So Very Silent

John Pemble

  • Dying for Victorian Medicine: English Anatomy and Its Trade in the Dead Poor, c.1834-1929 by Elizabeth Hurren
    Palgrave, 380 pp, £65.00, December 2011, ISBN 978 0 230 21966 3
  • BuyDickens and the Workhouse: Oliver Twist and the London Poor by Ruth Richardson
    Oxford, 370 pp, £16.99, February 2012, ISBN 978 0 19 964588 6

The last year of the workhouse was 1929. The old-age pension, introduced twenty years earlier, was still only ten shillings a week. George Orwell hadn’t imagined that anyone could live on it, but when he went slumming he discovered that people did, thanks to a diet of bread, margarine and tea, dirt-cheap lodgings and clothes from charities. By now, the unemployed could draw insurance benefit, and the destitute Public Assistance; so the workhouses were either demolished or adapted to other purposes. But they bequeathed a vivid legend. Recent redevelopment of the Middlesex Hospital site in London revealed that its outpatients’ department used to be the Strand Union Workhouse. It’s also been discovered that Dickens once lived in the same street, and the Georgian workhouse has been saved from demolition because it’s reckoned, on evidence detailed by Ruth Richardson in Dickens and the Workhouse, that it must be the most famous workhouse of all – the one in Oliver Twist. The claim isn’t convincing. Oliver Twist’s workhouse is 75 miles north of London and if it ever existed outside Dickens’s imagination it’s more likely to have been in Aldeburgh. Although Dickens never went there, he knew and admired George Crabbe’s The Borough, which describes Aldeburgh’s workhouse as archetypically grim and penitential: ‘That giant building, that high-bounding wall/Those bare-worn walks, that lofty thund’ring hall …/… a prison, with a milder name’. Still, this game of identification shows how strong the legend of the workhouse is, and how obsessive the need to commemorate an iniquity long since ended, but never completely atoned for or sufficiently deplored. We admire the Victorians for the Crystal Palace, but can’t forgive them the workhouse.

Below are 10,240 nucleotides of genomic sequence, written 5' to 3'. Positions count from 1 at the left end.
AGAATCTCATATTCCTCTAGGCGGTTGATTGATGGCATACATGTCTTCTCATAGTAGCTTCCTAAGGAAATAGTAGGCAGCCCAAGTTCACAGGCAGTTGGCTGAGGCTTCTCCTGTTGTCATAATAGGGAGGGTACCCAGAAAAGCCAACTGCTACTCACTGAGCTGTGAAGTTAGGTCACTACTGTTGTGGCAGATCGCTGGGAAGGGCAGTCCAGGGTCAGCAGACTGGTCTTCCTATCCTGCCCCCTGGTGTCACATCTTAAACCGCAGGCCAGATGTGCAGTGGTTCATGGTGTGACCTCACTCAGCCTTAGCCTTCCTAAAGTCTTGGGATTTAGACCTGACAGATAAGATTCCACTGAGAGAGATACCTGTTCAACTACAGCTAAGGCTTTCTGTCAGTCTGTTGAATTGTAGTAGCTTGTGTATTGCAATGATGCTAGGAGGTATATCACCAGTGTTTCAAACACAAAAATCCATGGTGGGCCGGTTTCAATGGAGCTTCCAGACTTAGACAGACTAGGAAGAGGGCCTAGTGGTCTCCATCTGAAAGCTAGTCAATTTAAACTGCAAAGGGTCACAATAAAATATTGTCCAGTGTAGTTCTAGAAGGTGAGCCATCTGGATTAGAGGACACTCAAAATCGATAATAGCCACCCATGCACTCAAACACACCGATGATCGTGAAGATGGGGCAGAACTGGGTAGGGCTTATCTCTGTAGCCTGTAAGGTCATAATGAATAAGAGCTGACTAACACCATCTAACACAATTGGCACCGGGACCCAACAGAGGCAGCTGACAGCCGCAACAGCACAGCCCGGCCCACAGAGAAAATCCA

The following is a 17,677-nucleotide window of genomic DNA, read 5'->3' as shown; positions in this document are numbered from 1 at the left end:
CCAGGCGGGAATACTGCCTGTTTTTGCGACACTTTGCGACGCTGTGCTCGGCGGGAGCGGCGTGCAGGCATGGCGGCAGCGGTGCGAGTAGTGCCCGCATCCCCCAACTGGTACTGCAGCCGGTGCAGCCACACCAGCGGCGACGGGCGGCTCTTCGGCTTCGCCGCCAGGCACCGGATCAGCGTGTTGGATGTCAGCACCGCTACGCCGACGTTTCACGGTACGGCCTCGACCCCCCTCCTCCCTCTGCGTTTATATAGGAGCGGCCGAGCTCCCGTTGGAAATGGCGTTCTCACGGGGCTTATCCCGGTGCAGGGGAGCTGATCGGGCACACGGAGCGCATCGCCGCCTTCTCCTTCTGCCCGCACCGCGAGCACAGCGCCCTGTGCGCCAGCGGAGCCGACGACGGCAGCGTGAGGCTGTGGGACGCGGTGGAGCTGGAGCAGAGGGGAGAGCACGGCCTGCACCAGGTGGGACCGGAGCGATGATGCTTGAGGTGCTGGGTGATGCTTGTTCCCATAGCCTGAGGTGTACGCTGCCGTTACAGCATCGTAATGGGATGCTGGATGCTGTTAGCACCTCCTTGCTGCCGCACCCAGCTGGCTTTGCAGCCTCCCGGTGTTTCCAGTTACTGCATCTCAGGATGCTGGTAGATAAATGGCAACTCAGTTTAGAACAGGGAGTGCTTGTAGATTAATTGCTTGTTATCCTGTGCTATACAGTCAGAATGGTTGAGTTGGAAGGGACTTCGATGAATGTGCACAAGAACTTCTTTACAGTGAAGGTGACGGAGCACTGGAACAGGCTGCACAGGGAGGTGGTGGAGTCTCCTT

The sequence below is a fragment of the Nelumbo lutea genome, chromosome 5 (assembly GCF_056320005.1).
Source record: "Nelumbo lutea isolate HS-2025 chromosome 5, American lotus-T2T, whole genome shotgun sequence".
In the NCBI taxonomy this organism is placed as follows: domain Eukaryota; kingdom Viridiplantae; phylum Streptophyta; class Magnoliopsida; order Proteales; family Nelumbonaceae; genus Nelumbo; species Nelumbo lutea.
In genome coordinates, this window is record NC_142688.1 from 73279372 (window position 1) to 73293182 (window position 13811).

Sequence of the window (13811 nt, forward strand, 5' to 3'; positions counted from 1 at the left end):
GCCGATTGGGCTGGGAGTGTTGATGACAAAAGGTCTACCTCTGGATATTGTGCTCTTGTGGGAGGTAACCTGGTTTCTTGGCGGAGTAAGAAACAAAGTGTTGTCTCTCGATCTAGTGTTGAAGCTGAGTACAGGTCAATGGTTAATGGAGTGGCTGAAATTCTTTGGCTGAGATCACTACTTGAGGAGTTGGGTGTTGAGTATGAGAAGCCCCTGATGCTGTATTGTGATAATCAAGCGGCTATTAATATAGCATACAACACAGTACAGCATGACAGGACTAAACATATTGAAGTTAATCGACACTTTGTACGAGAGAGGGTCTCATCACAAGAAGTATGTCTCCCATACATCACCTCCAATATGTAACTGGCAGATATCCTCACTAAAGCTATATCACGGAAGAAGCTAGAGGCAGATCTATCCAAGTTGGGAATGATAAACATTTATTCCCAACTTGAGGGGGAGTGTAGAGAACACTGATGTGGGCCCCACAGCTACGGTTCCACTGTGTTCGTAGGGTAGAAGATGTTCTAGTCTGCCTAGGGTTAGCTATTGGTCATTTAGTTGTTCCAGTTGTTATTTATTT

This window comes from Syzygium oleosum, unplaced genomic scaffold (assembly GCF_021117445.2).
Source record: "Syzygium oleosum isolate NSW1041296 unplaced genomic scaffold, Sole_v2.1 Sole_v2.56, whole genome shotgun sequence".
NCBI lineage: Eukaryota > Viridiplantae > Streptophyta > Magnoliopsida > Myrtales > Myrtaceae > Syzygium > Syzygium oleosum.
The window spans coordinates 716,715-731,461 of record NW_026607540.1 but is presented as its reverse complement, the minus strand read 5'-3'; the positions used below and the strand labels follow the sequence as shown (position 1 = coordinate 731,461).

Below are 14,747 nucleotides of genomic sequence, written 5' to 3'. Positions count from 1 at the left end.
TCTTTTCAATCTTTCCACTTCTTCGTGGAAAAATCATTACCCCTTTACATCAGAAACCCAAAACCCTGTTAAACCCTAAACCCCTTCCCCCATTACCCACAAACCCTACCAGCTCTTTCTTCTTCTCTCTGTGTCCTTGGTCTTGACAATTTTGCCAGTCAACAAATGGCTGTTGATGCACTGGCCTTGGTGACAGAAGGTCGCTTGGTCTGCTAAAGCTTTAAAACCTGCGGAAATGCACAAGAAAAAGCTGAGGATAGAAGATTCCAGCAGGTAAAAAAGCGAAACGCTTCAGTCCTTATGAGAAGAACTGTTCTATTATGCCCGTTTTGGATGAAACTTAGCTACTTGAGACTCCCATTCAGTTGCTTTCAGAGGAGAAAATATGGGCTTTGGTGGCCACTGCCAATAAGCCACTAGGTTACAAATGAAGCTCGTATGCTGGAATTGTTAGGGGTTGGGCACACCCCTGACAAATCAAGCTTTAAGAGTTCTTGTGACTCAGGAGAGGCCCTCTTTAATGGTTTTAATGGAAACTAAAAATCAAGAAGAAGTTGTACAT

In the 1830s, Tocqueville noted that British society, vexed by ‘evils which were not even recognised elsewhere’, was ‘continually examining itself, probing its wounds, and undertaking to cure them’. The wound he especially had in mind was poverty, the Condition of England question, but he clearly misjudged the level of international recognition. Not long after, Engels would write The Condition of the Working Class in England and the subject would also be uppermost in Marx’s mind when he was writing Das Kapital. But Tocqueville was right to diagnose a British fixation. If the Victorian poor had been less poor, English literature would be a lot less rich, British history very different and British historians short of inspiration. The amount of investigation, debate and legislation on poverty in the 19th century is matched only by the historical research on the subject that has been piling up ever since.

This fixation is fundamentally religious. Christianity has nowhere been more deeply rooted than in Britain, where even agnosticism is traditionally pious; and Christianity is fatalistic about poverty: ‘The poor ye shall have always with you’ – poverty is incumbent on a humanity that has lapsed from grace. Yet equally incumbent is the obligation to relieve it; and in Protestant Britain, where being saved was as much about being chosen as about doing good, obligation became vocation: Britain was mandated to alleviate suffering through welfare. This sense of mission has adopted various ideological guises: mystical-conservative in Burke, radical-utilitarian in Bentham, racist-imperialist in Kipling. But it’s always been driven by the same imperative: ‘Fill full the mouth of famine and bid the sickness cease.’ That was the ethic of the British Empire; and when the empire was broken up, the welfare state took pride of place as the great British rectification.

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